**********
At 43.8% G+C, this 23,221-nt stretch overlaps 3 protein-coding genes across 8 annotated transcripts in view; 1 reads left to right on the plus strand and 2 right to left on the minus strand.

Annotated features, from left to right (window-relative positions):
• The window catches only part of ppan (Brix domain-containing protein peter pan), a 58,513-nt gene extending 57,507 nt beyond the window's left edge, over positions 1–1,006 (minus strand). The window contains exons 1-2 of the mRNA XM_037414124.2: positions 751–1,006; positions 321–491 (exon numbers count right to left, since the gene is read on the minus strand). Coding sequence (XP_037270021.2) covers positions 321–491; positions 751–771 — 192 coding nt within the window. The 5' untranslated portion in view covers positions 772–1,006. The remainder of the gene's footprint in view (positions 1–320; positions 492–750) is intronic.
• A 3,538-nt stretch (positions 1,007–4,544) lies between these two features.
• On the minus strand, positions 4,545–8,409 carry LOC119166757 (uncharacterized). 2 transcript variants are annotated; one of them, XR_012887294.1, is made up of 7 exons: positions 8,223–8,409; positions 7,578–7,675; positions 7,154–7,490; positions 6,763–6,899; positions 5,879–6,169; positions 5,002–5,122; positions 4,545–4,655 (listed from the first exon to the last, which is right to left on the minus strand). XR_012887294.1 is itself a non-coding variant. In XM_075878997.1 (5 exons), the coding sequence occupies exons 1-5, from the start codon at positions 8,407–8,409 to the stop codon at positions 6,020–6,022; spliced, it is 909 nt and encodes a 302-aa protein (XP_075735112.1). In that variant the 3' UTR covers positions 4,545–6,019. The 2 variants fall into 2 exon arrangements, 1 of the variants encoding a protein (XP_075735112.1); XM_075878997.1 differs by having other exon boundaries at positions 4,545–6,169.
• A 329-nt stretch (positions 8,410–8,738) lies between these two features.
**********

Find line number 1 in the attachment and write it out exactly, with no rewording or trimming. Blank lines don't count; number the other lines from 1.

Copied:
At 43.8% G+C, this 23,221-nt stretch overlaps 3 protein-coding genes across 8 annotated transcripts in view; 1 reads left to right on the plus strand and 2 right to left on the minus strand.